Sciatica is a condition that can cause pain, numbness, or tingling in the legs. It is caused when the sciatic nerve, which runs from the spinal cord down the back of each leg, is compressed or irritated. This can happen when the discs between the vertebrae of the spine bulge or herniate, when bone spurs develop on the spine, or when a tumour or cyst presses on the nerve. Sciatica can also be caused by pregnancy, obesity, diabetes, or injury to the back or leg.

Where is the sciatic nerve? 

The lower back or ‘Lumbar spine’ has 5 bones called vertebrae. The lumbar spine is connected to the Sacrum, the triangular bone at the base of the back, which is above the coccyx bone. The sacrum also is formed of 5 bones, however, these are fused forming one bone called the Sarum, however, nerves still exit this bone as if the vertebra still existed. 

The Sciatic Nerve exits your lumbar spine from levels L4, L5, S1, S2, and S3. These nerves join together to form one big nerve in the buttock area either above or under a muscle called the Piriformis muscle. It then continues on its journey down the thigh into the back of the leg. 

Why is my Sciatic nerve hurting so much? 

Irritation of the sciatic nerve can be caused by a number of factors, including:

– Herniated disc: A herniated disc is a condition where the inner softer part of the spinal disc pushes through the outer tougher part. This can put pressure on the sciatic nerve, leading to pain, numbness, and tingling down the leg.

– Piriformis syndrome: The piriformis muscle is located in the buttocks. If this muscle becomes tight or inflamed, it can put pressure on the sciatic nerve, causing pain in the back of the thigh and leg.

– Spinal stenosis: This is a condition where there is a narrowing of the spinal canal, which can put pressure on the sciatic nerve.

– Sciatica can also sometimes be caused by pregnancy, obesity, diabetes, or age-related conditions.

What does sciatic nerve pain feel like? 

Sciatic nerve pain can feel like a dull ache, burning, tingling, or pins and needles in the leg. The pain may be constant or come and go, and may get worse when sitting down or standing up.

How can I help myself?

Getting an assessment is key with sciatic nerve irritation to understand what is causing the nerve compression. 

What can be done? 

As Osteopaths we would try and understand why the compression is happening. For example – the muscles in the lower back and buttock are compressed and tight, therefore strengthening these muscles and core muscles is key to ensuring the lower back is strong.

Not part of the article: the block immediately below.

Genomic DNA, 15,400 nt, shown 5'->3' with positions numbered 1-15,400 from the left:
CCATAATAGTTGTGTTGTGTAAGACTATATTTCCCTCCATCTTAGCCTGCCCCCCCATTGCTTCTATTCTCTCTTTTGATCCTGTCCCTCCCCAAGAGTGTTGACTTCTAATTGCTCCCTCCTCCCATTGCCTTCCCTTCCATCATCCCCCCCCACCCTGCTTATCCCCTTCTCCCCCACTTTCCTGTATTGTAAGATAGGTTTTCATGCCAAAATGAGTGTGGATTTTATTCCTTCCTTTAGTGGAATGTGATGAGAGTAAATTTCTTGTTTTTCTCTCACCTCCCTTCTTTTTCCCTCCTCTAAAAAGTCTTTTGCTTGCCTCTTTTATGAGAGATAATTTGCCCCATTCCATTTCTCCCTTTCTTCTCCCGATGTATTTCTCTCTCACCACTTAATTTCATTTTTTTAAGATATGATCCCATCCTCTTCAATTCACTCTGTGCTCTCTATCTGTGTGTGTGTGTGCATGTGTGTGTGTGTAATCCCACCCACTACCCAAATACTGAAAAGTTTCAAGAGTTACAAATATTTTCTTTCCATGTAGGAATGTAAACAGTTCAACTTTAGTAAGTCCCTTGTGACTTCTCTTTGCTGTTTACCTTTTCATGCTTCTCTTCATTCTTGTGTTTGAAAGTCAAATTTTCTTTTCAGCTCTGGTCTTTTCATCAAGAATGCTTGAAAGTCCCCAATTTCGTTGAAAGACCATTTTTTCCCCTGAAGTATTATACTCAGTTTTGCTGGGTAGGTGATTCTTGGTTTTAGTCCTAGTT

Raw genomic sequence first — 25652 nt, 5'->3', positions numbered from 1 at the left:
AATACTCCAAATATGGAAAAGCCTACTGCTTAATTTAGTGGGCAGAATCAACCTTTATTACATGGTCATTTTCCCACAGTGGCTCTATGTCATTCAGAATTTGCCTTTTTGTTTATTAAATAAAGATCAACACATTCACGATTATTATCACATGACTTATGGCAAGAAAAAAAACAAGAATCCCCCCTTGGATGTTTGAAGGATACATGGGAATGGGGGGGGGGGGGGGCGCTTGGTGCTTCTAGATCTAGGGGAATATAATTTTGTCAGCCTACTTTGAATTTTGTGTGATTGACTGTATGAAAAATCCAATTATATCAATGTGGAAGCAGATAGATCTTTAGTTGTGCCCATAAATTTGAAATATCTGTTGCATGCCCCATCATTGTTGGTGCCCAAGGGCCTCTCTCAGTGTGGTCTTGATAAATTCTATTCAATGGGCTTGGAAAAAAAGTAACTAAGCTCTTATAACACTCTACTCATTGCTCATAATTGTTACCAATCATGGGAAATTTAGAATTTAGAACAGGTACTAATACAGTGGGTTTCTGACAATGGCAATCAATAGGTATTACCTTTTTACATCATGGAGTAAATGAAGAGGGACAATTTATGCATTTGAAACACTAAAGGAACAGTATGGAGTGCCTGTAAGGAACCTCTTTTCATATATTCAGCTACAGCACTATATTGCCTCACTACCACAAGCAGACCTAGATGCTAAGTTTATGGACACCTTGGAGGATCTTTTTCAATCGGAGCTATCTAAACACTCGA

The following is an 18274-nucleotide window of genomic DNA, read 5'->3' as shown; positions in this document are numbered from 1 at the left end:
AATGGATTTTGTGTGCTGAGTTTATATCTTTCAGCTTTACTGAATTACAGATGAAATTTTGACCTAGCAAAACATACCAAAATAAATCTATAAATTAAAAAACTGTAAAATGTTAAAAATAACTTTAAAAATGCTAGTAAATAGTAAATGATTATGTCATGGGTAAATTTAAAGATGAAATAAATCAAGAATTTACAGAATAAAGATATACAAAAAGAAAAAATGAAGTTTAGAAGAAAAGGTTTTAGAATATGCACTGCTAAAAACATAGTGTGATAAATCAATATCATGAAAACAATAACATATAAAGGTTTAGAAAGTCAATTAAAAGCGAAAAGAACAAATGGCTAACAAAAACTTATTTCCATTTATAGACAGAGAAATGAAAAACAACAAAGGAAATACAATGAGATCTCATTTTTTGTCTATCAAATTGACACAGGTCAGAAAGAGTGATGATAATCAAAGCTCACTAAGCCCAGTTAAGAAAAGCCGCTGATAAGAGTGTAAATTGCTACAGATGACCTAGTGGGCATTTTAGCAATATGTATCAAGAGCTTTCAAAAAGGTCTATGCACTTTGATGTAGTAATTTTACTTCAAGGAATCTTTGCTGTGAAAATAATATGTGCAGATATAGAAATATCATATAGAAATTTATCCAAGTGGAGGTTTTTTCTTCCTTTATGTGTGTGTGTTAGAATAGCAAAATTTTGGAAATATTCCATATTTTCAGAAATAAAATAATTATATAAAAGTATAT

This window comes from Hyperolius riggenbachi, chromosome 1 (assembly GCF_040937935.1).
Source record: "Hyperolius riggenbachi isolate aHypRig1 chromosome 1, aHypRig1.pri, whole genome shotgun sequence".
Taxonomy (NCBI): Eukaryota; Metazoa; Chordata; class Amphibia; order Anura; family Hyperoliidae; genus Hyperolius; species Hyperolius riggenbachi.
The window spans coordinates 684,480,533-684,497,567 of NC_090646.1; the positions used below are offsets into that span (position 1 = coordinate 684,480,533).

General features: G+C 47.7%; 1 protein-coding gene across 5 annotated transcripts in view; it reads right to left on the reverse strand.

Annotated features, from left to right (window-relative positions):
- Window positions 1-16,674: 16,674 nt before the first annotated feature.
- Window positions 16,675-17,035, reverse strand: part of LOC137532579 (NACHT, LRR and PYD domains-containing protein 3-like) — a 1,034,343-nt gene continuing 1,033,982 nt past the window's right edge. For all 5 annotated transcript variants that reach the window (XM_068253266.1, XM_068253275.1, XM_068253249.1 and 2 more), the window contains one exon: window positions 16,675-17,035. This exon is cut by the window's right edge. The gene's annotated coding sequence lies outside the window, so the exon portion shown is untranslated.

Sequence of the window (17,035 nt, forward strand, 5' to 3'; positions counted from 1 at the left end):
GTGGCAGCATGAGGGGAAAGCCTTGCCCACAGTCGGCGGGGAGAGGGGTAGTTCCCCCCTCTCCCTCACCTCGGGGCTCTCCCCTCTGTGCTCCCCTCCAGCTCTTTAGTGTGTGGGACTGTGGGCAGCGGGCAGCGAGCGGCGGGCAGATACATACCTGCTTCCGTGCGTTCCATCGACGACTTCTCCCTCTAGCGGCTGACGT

The piriformis is tight and therefore pinching the nerve. 

A longer leg on one side or ‘leg length discrepancy’ can affect the way your spine stands causing some compression on one side making the muscles tight.

What will the Osteopath do to discover whether I have Sciatica or not?

First, we will ask you some Questions to understand what you are experiencing. We will also talk about your current symptoms in quite a lot of detail so we are very clear as the what you are feeling. We will take down your past medical history. This will enable us to understand why traumas or challenges your body has had in the past or is still experiencing now. 

The osteopath will then do a few tests where you will be asked to do some gentle careful movements to see if your symptoms are triggered. This will help us to establish the source of your discomfort. This is called a ‘diagnosis’ 

Why do I need a diagnosis?

The diagnosis not only helps us to know how to help you best but helps you to understand why you are experiencing these symptoms. 

What treatment will I get?

The treatment will depend on your diagnosis. As osteopaths, we use a variety of techniques from our Osteopathic Toolbox. 

Muscle release techniques, joint mobilisation to free the joints that aren’t moving so well (this is not the clicking), joint release through traction and distraction,

And yes releasing joints around the compression through manipulation (yes the clicks are safe to do and you are happy with us choosing that technique) ultrasound, electrotherapy, dry needling or musculoskeletal acupuncture, strapping and we would give you lifestyle advice like exercises, hot and cold advice, discovering anything else that might be aggravating your symptoms. 

How long will it take to get better?

Getting better can be anything from a few days to a few weeks.


Sciatica is a condition where there is pain, numbness, and tingling down the leg. This may be caused by a number of factors, including herniated disc, piriformis syndrome, spinal stenosis, or age-related conditions. The most important step in getting better is understanding what is causing the compression of the sciatic nerve. Treatment will vary depending on the diagnosis but can include muscle release techniques, joint mobilisation, electrotherapy, and dry needling. Getting better can take anywhere from a few days to a few weeks. However, for more details, speak to our team for more helpful advice.